MANILA, Philippines – Health Secretary Francisco Duque III is determined to hold Sanofi Pasteur accountable now that its dengue vaccine has proven to pose risks for those who have been vaccinated but had not been previously infected by the virus.
The Department of Health (DOH) chief said on Thursday, December 7, that he is investigating whether or not the French pharmaceutical giant withheld crucial information regarding the risks of the Dengvaxia vaccine, which Sanofi itself revealed in an advisory last week.
Duque was asked during an interview on ANC’s Headstart if the Philippine government is considering the possibility of suing Sanofi. (READ: Sanofi can’t trace individuals at risk, but continues to monitor Dengvaxia recipients)
“Eventually that’s where it’s going to go… because it’s the court of law that’s going to decide insofar as the liability of Sanofi is concerned,” said Duque.
“If it’s found that they have withheld material information that would have changed the outcome of all of these problems and the [criticisms being hurled at the] decision-makers of the Department of Health in the previous administration, then they’re liable,” he added.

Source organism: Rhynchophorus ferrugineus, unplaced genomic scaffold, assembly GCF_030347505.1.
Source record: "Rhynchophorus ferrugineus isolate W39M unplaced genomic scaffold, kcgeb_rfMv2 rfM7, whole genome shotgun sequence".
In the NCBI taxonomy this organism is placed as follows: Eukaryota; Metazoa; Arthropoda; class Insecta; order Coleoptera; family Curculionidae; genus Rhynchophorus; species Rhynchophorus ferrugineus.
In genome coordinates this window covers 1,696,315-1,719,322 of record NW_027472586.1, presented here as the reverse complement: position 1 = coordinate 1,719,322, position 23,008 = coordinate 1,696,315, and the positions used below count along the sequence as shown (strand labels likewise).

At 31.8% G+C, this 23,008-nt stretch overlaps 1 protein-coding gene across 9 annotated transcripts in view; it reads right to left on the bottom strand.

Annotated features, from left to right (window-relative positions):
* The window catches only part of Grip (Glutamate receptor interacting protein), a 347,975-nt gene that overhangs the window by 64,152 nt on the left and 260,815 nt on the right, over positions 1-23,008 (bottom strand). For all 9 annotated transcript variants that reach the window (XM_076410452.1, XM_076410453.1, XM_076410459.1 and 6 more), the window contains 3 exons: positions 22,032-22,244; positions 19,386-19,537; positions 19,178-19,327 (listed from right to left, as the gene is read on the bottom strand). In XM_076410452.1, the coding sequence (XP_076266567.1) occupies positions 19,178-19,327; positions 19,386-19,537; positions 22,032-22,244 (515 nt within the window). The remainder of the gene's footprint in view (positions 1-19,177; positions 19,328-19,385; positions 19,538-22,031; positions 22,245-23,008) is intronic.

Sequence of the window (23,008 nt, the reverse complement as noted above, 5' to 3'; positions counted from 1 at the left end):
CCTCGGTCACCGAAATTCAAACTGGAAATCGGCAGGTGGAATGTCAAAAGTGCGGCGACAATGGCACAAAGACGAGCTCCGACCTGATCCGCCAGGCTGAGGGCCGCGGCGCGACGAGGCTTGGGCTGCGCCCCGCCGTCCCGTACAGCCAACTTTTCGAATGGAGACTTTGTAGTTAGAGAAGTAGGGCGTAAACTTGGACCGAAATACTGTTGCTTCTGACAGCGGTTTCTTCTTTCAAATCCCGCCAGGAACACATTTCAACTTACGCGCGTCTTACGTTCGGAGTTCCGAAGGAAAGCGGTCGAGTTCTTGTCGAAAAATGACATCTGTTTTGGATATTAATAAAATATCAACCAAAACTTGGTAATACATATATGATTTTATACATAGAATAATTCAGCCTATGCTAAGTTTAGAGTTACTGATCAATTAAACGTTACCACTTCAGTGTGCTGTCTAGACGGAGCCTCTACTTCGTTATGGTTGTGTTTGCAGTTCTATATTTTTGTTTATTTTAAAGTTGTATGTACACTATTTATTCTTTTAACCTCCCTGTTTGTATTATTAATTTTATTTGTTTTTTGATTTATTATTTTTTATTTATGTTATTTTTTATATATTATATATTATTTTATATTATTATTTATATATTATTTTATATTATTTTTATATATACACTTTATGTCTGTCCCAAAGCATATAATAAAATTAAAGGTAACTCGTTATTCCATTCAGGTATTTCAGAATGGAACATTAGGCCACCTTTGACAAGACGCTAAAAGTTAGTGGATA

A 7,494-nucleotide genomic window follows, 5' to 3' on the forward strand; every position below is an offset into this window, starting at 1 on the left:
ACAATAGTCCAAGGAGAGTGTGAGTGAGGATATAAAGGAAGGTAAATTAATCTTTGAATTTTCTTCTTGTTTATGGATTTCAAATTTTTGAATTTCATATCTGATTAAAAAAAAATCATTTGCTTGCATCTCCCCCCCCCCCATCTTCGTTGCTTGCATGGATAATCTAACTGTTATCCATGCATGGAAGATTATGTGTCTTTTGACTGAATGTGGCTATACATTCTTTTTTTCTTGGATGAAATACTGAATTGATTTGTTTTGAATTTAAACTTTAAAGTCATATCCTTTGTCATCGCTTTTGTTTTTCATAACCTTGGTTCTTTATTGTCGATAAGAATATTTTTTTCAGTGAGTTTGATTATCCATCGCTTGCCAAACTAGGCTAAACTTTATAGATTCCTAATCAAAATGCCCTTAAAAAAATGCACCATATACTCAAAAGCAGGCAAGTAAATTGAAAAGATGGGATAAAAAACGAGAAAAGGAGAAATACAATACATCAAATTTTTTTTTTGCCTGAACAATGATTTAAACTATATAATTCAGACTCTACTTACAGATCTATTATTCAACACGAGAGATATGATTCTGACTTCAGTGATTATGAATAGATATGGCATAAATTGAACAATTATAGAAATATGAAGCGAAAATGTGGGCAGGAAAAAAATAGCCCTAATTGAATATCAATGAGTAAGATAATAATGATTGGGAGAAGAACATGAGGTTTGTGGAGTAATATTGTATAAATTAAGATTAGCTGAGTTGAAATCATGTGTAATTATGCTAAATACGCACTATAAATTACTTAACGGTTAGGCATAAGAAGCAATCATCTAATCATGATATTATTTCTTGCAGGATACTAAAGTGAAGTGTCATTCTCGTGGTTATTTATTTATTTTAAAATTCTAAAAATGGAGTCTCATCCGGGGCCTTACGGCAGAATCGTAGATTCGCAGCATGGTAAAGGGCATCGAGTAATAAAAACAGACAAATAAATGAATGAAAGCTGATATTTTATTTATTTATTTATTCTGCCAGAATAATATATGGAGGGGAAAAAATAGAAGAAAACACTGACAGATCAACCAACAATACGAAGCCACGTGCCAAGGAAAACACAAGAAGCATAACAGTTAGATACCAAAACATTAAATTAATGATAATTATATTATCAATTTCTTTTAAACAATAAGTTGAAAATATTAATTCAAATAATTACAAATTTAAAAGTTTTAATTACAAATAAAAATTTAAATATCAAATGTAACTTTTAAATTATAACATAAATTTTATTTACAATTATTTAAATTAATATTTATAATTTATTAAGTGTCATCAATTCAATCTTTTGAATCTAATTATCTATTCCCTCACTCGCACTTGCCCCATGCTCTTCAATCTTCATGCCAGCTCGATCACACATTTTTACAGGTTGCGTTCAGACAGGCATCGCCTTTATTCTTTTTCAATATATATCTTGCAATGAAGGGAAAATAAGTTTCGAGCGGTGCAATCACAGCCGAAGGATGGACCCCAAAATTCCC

More than 700,000 Filipino grade-schoolers and another 15,000 cops, their dependents, along with walk-in civilians got the vaccine. (READ: Is it or is it not dengue?)
There had been strong opposition to the vaccination program when then-DOH chief Janette Garin launched it on April 4, 2016 under the presidency of Benigno Aquino III.
Public health experts found the whole process “rushed”, as it took only less than 6 months for the Philippine government to approve its use – from Aquino’s meeting with Sanofi’s executives in December 2015 to the arrival of Dengvaxia’s first doses in February 2016, to the vaccination program’s launch in April 2016. (READ: TIMELINE: Dengue immunization program for public school students)
Refund, indemnity fund eyed
Duque, who had already suspended the DOH’s school-based dengue vaccination program, said he plans to ask Sanofi for a refund for the vaccines.
The Philippine government already paid Sanofi P3.5 billion for 3 million doses of Dengvaxia, funded through sin tax revenues.
“I’m looking at it stage-wise, step-wise. I’ll probably talk to them. I’ll tell them we have P1.4 billion, 1.5 billion remaining unused vaccines. So balik ‘yan, bayaran ‘nyo kami (So return that, and pay us back),” said Duque.
He also would demand that Sanofi set up an indemnity fund for vaccinated children who would later be hospitalized due to dengue.
“There are cases now of children vaccinated and showing certain signs and symptoms. The symptoms are straddling between grade 2 and 3 types of dengue… But if that is proven, I’m going to ask them to set up an indemnity fund so the cost of hospitalization for these children now and in the future [will be covered],” said Duque. – Rappler.com